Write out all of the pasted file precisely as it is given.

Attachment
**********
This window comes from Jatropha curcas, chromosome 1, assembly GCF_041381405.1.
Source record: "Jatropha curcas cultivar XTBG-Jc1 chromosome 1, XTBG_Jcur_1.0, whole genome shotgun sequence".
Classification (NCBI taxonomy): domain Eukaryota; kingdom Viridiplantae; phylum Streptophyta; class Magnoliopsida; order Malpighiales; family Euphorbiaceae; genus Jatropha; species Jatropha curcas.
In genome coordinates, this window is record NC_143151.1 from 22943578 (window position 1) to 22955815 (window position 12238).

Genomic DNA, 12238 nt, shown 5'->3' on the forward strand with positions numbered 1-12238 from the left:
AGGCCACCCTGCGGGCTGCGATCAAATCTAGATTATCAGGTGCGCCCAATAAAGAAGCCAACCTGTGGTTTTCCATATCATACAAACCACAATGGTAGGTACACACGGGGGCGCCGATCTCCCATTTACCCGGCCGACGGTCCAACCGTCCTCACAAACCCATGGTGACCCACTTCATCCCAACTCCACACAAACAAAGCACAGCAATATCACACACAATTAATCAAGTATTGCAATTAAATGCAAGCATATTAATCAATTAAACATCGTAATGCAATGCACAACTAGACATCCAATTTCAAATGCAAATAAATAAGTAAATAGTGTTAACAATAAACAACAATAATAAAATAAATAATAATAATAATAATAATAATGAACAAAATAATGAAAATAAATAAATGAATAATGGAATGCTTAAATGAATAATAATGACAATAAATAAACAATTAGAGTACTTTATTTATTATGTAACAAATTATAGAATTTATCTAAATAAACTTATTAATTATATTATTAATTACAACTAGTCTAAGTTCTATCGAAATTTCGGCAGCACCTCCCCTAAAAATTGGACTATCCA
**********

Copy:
This window comes from Jatropha curcas, chromosome 1, assembly GCF_041381405.1.
Source record: "Jatropha curcas cultivar XTBG-Jc1 chromosome 1, XTBG_Jcur_1.0, whole genome shotgun sequence".
Classification (NCBI taxonomy): domain Eukaryota; kingdom Viridiplantae; phylum Streptophyta; class Magnoliopsida; order Malpighiales; family Euphorbiaceae; genus Jatropha; species Jatropha curcas.
In genome coordinates, this window is record NC_143151.1 from 22943578 (window position 1) to 22955815 (window position 12238).

Genomic DNA, 12238 nt, shown 5'->3' on the forward strand with positions numbered 1-12238 from the left:
AGGCCACCCTGCGGGCTGCGATCAAATCTAGATTATCAGGTGCGCCCAATAAAGAAGCCAACCTGTGGTTTTCCATATCATACAAACCACAATGGTAGGTACACACGGGGGCGCCGATCTCCCATTTACCCGGCCGACGGTCCAACCGTCCTCACAAACCCATGGTGACCCACTTCATCCCAACTCCACACAAACAAAGCACAGCAATATCACACACAATTAATCAAGTATTGCAATTAAATGCAAGCATATTAATCAATTAAACATCGTAATGCAATGCACAACTAGACATCCAATTTCAAATGCAAATAAATAAGTAAATAGTGTTAACAATAAACAACAATAATAAAATAAATAATAATAATAATAATAATAATGAACAAAATAATGAAAATAAATAAATGAATAATGGAATGCTTAAATGAATAATAATGACAATAAATAAACAATTAGAGTACTTTATTTATTATGTAACAAATTATAGAATTTATCTAAATAAACTTATTAATTATATTATTAATTACAACTAGTCTAAGTTCTATCGAAATTTCGGCAGCACCTCCCCTAAAAATTGGACTATCCA